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Henry's Highlights
Thursday, May 20, 2004

By Henry Hinton
Broadcaster & Owner of Greenville Cable 7

Gauntlet ahead for matters of the heart


Don’t light the victory cigar yet but this week's votes in the North Carolina Senate in favor of East Carolina’s Cardiovascular Institute put the project on the front burner for this session of the legislature.

The good news is that the bill passed the Senate almost unanimously on two separate votes, 46-1 on Tuesday and 44-1 on Wednesdaye. The bad news is that it has little chance of passing the House of Representatives in its present form.

More of the competitive rhetoric that ended the hopes of the project’s chances last year ensued immediately after the Senate passed the bill on Tuesday.

Democratic House Speaker Jim Black, who has been hard at work devising a unique and tricky funding plan of his own, felt Senate President Pro Tem Marc Basnight was trying to quickly get something through the Senate in hopes of forcing the hand of representatives in the other chamber.

Black was quoted in Wednesday’s News and Observer saying, “That’s sort of in-your-face stuff to me,” referring to the speed at which Basnight pushed the bill through the Senate.

Basnight is indeed trying to set the tone for the debate after living through much criticism of the way the 2003 session ended. He feels he was misunderstood by putting in $180 million for Chapel Hill’s cancer center and totally leaving out the Greenville hospital in his final bill of the session. Basnight explains that move by saying he was told by people in the House that is the only way the bill would pass.

The Senate leader from Dare County has gone out of his way to make people in Greenville aware that he is totally behind the project this time around.

Here are the two practical obstacles the ECU center still faces in the coming weeks in the legislature:

  1. Many members of the house, including Speaker Black, have said they will support the ECU and UNC-CH projects as long as there are other projects across the state to go in the same bill. Black wants a genetics analysis center in his home district at UNC-Charlotte and a project for UNC-Asheville reported by some to be a basketball arena. Additionally, the Black Caucus has asked that a proposed pharmacy school at Elizabeth City State also be included in the bill. Basnight’s bill only included funding for the previously-deliberated ECU and Chapel Hill initiatives.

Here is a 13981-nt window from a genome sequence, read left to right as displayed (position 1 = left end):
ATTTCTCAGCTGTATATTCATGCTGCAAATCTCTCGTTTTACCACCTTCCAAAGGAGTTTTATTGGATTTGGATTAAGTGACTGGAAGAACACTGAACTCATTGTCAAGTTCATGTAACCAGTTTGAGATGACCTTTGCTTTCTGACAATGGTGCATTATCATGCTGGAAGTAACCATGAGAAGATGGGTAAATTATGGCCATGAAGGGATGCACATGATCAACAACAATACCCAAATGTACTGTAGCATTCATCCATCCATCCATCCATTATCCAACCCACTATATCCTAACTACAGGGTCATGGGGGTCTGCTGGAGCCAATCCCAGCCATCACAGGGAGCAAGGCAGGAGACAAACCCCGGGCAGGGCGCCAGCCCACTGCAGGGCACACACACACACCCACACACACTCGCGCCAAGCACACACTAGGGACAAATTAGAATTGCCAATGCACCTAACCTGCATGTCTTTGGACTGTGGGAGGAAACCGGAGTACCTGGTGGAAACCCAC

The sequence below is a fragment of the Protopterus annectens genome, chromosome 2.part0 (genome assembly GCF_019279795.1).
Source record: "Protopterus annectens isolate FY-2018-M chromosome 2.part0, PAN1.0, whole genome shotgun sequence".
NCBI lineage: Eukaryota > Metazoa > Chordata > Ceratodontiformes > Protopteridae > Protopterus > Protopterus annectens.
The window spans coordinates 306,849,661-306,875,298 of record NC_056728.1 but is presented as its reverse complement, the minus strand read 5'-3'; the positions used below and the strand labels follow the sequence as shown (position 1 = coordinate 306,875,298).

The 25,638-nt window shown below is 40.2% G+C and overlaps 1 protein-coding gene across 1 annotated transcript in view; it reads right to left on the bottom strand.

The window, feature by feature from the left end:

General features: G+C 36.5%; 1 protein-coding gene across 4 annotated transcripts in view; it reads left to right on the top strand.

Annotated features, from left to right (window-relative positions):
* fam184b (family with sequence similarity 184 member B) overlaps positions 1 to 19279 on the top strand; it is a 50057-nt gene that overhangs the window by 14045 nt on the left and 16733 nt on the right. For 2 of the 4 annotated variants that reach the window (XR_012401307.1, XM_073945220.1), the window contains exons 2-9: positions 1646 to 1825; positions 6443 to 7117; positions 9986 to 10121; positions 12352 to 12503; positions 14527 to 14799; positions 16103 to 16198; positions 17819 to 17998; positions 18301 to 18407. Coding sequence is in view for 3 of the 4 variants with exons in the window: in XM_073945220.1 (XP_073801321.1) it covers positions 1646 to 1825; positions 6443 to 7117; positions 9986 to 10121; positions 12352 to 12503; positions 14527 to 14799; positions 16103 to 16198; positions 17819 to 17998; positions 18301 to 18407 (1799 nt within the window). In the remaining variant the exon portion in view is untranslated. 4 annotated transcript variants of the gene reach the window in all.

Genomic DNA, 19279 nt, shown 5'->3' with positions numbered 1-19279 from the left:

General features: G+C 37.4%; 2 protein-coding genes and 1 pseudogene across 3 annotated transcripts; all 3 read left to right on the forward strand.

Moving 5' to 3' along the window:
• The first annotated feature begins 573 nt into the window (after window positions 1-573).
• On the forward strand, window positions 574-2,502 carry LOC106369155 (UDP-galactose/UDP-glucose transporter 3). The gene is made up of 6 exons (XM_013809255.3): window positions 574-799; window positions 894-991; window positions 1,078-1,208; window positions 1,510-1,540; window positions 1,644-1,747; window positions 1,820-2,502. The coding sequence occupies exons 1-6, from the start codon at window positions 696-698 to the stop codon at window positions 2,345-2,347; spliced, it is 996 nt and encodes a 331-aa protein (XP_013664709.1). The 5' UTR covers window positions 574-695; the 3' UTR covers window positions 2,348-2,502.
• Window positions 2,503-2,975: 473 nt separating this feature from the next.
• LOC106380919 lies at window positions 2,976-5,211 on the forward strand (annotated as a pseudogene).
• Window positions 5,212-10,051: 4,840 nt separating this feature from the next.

2. How will it eventually be funded? Black has not given up on his creative but controversial idea of using state property as collateral to fund a bond to be used to build the centers. According to prominent Senators, his plan is risky and unproven and will not be simplified in time to be used in this session. On the other side, many new House Republicans have signed a no new taxes pledge and they say that Basnight’s bill will require additional revenues in the next few years that they aren’t willing to raise taxes to provide. Even though the Senate bill uses Certificates of Participation funding, interest and debt payments will escalate in coming years.

Related Items:

Most observers have predicted East Carolina University's planned Cardiovascular Diseases Institute and UNC-Chapel Hill's proposed Cancer Center will sink or swim together... More...

Purple Alert Archives


What the Senate bill does provide is a good backdrop for a coming debate in the next few weeks. It is obvious that efforts on the part of ECU, including the Purple Alert program, and face-to-face visits with legislators in recent weeks spearheaded by advocates from the university and the Greenville Chamber of Commerce have made a big difference in turning up the volume for politicians on this project.

What will likely happen next is a bill from the House which deals with the needs and concerns of that chamber as stated above.

The best hope for passage of legislation to fund ECU’s heart center this year will come once that bill has been passed and a conference committee made up of Senators and House members is appointed to hammer out a compromise that will hopefully be voted on and accepted in both chambers.

Remember, legislators are committed to ending this session by the Fourth of July. That will be here before you know it.

No campfire chorus for Dr. Ballard

When rumors circulated late last week that new ECU Chancellor Steve Ballard was going to name Oklahoma Associate AD Rick Hart as the Director of Athletics at ECU there was a firestorm of criticism throughout Piratedom.

No matter which side of the debate you were on, you have to admit the whole incident was a bit bizarre.

Perhaps the most unfortunate thing about it is how fast the honeymoon ended for the new Chancellor. After two years of one unfortunate mess after another, it seemed everyone, regardless of their particular concern, was hoping that the hiring of the new Chancellor would mean the end of an ugly era.

A moving on point. A passing of the torch. A reuniting.

A friend jokingly said to me today: “I guess when Ballard arrives we won’t be holding hands and singing Cum-by-ya after all.”

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02/23/2007 10:13:35 AM

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